When I was in Mexico last year, after they were able to uncurl my iron-clad grip on the airport entrance door frame because I was having a hard time leaving all those warm, freshly made corn tortillas behind, on the walkway to the departure gate, I realized I had a few extra pesos jingling in my pocket. Thankfully aside from a lot of great Mexican peanut candies and lime-spritzed peanuts that I stuffed into every pocket of my carry-on, the duty-free shop had a pretty large selection of tequilas, where I figured I could spend the bulk of my leftover funds.
I don’t know much about tequila but apparently there are plenty of people who do, judging by the racks of tequilas on offer—and some of their prices.
Fortunately they were offering shots…er, I mean tastes, for free, so I picked a bottle out from their selection and bought it. The only downside what that they only take US dollars. (The upside, however, is that I have some pesos left over so I think I need to go back to Mexico this winter to use them up.) In Paris, although minty mojitos are prevalent at many cafés during les happy hours, margaritas are rarely seen. The French are more smitten by Cuba and the roguish Fidel Castro than Mexico. But that’s a situation I’m always working pretty hard to change.
I thought the tequila I got might find its way into a few margaritas, yet a year later, it’s still unopened on my always-crowded liquor shelf. Since melons are in full season, I decided to finally crack it open and make a sorbet to serve to friends, which was likely more approachable than an icy, frozen cocktail, something you won’t find easily in Paris.
(As an aside, I recently read an amusing joke: Q: Why don’t the French make ice? A: Because no one could agree on the recipe.)
However after mixing in all the ingredients and giving it a taste once churned, my usually good intuition told me I’d done the right thing, but my mouth said otherwise. I should’ve known, as I’ve learned it’s often best to dribble alcohol on top of ice cream or sorbet, rather than mix it inside where it loses its verve. So I fished out the cocktail glasses from their long-dormant position in the back of the cabinet, revved up the mighty blender, and whizzed up some frosty margaritas to toast the final days of summer.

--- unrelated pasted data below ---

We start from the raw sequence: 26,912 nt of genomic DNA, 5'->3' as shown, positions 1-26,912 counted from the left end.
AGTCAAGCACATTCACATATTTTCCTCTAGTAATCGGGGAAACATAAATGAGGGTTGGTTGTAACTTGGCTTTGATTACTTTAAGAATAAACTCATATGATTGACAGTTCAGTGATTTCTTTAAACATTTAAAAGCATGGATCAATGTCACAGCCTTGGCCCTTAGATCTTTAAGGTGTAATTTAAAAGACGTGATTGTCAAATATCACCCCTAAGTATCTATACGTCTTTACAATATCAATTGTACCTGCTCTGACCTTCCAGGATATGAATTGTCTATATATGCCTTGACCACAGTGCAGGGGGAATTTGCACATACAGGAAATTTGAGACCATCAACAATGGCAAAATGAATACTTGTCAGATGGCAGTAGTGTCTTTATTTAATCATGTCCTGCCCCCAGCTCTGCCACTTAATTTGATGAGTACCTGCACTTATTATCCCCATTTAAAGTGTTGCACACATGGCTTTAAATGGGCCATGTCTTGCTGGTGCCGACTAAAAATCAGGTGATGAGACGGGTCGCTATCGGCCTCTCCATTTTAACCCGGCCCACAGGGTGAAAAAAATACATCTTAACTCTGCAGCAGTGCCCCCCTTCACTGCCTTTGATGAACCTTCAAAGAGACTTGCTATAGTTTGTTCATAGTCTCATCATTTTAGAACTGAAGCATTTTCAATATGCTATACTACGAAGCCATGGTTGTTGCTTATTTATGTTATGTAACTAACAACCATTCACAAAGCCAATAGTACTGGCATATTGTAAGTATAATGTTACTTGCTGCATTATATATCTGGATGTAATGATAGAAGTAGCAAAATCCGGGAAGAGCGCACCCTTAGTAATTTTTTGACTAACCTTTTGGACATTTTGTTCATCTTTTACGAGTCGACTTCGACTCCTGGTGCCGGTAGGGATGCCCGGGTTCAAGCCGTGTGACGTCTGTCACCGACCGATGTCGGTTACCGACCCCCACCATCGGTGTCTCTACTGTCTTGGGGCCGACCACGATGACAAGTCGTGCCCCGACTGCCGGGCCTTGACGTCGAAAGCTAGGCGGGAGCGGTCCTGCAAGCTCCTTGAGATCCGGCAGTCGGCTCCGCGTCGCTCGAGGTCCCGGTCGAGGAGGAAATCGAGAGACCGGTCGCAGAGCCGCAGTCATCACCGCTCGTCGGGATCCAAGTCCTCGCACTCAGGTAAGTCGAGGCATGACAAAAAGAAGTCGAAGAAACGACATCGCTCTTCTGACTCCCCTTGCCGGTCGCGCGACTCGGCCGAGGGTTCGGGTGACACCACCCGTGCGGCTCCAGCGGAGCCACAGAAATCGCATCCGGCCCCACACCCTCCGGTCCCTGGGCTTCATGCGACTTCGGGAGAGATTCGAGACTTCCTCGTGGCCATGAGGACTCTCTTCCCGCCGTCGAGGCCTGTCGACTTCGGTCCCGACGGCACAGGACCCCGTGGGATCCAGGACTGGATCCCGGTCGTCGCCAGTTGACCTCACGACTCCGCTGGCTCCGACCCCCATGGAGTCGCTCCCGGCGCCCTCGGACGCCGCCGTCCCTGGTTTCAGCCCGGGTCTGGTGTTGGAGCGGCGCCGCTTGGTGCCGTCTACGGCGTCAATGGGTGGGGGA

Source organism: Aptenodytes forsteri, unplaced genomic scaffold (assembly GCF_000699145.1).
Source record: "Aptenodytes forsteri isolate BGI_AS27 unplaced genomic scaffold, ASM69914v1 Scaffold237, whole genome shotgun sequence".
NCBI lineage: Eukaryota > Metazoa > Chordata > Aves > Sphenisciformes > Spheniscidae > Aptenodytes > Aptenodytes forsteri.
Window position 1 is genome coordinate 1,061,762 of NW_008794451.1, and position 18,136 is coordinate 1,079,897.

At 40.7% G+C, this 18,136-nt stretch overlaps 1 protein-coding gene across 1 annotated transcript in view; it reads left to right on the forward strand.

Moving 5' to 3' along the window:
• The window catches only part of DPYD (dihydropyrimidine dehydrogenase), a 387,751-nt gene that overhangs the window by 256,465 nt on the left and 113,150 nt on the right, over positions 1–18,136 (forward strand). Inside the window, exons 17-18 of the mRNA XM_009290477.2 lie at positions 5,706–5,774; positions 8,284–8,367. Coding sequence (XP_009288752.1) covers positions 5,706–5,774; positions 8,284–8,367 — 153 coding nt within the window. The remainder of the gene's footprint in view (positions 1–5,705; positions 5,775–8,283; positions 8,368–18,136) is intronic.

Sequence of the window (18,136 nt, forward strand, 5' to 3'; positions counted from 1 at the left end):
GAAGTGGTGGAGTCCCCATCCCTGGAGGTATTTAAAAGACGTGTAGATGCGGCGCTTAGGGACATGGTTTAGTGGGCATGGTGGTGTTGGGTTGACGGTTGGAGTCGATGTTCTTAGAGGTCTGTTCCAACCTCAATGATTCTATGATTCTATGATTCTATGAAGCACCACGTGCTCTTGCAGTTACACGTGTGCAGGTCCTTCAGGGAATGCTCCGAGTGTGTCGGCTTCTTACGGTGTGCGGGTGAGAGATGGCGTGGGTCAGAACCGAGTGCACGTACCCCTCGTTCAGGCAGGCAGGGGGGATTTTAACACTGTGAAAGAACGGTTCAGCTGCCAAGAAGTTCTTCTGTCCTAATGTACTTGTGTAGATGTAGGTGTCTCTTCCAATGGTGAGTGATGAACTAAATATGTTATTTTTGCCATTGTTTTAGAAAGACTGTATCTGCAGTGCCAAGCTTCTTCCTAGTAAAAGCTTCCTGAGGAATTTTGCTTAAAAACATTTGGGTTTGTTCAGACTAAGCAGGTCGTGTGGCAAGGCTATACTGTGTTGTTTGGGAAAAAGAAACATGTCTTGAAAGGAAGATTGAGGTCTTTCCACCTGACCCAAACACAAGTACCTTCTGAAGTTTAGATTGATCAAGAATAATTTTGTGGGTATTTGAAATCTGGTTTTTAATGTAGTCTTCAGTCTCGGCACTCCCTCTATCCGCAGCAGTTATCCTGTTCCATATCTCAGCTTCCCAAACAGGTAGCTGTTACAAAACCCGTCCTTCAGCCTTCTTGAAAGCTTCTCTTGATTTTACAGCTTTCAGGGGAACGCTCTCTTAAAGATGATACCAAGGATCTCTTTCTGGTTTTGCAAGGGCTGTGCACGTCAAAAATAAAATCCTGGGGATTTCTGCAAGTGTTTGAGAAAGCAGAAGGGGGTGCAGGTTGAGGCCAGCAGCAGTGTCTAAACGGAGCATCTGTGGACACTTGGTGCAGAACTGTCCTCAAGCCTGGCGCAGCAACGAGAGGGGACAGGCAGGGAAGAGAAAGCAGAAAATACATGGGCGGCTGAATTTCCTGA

There’s likely a whole panel out there devoted to what constitutes a true margarita. Most have an orange-based liqueur in them, such as Triple Sec, Cointreau, or Grand Marnier. I opted not to add one because the lime and melon are fruity enough.
And lastly, since we’re goin’ roguish here, it’s not necessary to run the sorbet through an ice cream machine if you don’t have one—since you’re blending the whole thing up with ice and even more tequila, you can use my method for freezing ice cream without a machine. You can also pour the mixture into ice cube trays and pop them out and blend them with the other ingredients when making the margaritas.
Frozen Melon Margaritas
For the melon-tequila sorbet:
- 1 medium melon (2-pounds, 900g), peeled and seeded
- 1/4 cup (60ml) fresh lime juice
- 3 tablespoons (45ml) tequila
- 1/3 cup (65g) sugar or 1/4 cup (80g) agave nectar
- big pinch of salt
For the frozen melon margaritas:
- 6 scoops (8 ounces, 240g) melon-tequila sorbet
- 1/4 cup (60ml) tequila
- 4 ice cubes
- 2-3 tablespoons fresh lime juice
- To make the sorbet, cut the melon into chunks and puree them in a blender with the 1/4 cup (60ml) fresh lime juice, 3 tablespoons (45ml) tequila, the sugar or agave, and the salt, until smooth.
- Chill thoroughly, then freeze in your ice cream maker according to the manufacturer’s instructions, or use one of the methods in the last paragraph of the post. Another option is to simply pour the mixture into ice cube trays and freeze.
- To make the margaritas, blend the scoops of sorbet with the 2 ounces of tequila, ice cubes, and 2 tablespoons of lime juice. Taste, and add more lime juice is desired.
- Serving: Chill margarita glasses then sprinkle some sea salt on half of a small plate and press half of the rims of the glasses in to salt them. Then divide the mixture between the two glasses.
Related Posts and Links
Ginger-Basil Margaritas (Steamy Kitchen)
Meyer Lemon Margaritas (White On Rice Couple)
Melon Sorbet (Simply Recipes)
Tequila by Joanne Weir (Amazon)
Blood Orange Margaritas (Wasabimon)